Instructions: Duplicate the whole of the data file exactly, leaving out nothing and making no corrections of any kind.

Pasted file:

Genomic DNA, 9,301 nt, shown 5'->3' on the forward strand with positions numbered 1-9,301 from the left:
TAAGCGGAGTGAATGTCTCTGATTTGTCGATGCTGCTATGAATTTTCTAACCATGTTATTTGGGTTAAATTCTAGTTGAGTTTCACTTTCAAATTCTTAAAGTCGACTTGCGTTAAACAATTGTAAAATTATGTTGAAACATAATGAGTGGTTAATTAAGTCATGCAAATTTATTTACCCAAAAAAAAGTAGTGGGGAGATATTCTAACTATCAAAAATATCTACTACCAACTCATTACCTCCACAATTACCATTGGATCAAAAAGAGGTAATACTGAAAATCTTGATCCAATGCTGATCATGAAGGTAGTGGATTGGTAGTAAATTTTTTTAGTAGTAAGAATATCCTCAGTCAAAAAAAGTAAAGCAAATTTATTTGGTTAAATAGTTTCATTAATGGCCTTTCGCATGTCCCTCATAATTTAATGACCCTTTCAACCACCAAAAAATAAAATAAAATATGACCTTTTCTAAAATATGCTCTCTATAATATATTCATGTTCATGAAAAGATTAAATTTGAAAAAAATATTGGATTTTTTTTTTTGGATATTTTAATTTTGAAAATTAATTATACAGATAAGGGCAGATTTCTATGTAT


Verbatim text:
Genomic DNA, 9,301 nt, shown 5'->3' on the forward strand with positions numbered 1-9,301 from the left:
TAAGCGGAGTGAATGTCTCTGATTTGTCGATGCTGCTATGAATTTTCTAACCATGTTATTTGGGTTAAATTCTAGTTGAGTTTCACTTTCAAATTCTTAAAGTCGACTTGCGTTAAACAATTGTAAAATTATGTTGAAACATAATGAGTGGTTAATTAAGTCATGCAAATTTATTTACCCAAAAAAAAGTAGTGGGGAGATATTCTAACTATCAAAAATATCTACTACCAACTCATTACCTCCACAATTACCATTGGATCAAAAAGAGGTAATACTGAAAATCTTGATCCAATGCTGATCATGAAGGTAGTGGATTGGTAGTAAATTTTTTTAGTAGTAAGAATATCCTCAGTCAAAAAAAGTAAAGCAAATTTATTTGGTTAAATAGTTTCATTAATGGCCTTTCGCATGTCCCTCATAATTTAATGACCCTTTCAACCACCAAAAAATAAAATAAAATATGACCTTTTCTAAAATATGCTCTCTATAATATATTCATGTTCATGAAAAGATTAAATTTGAAAAAAATATTGGATTTTTTTTTTTGGATATTTTAATTTTGAAAATTAATTATACAGATAAGGGCAGATTTCTATGTAT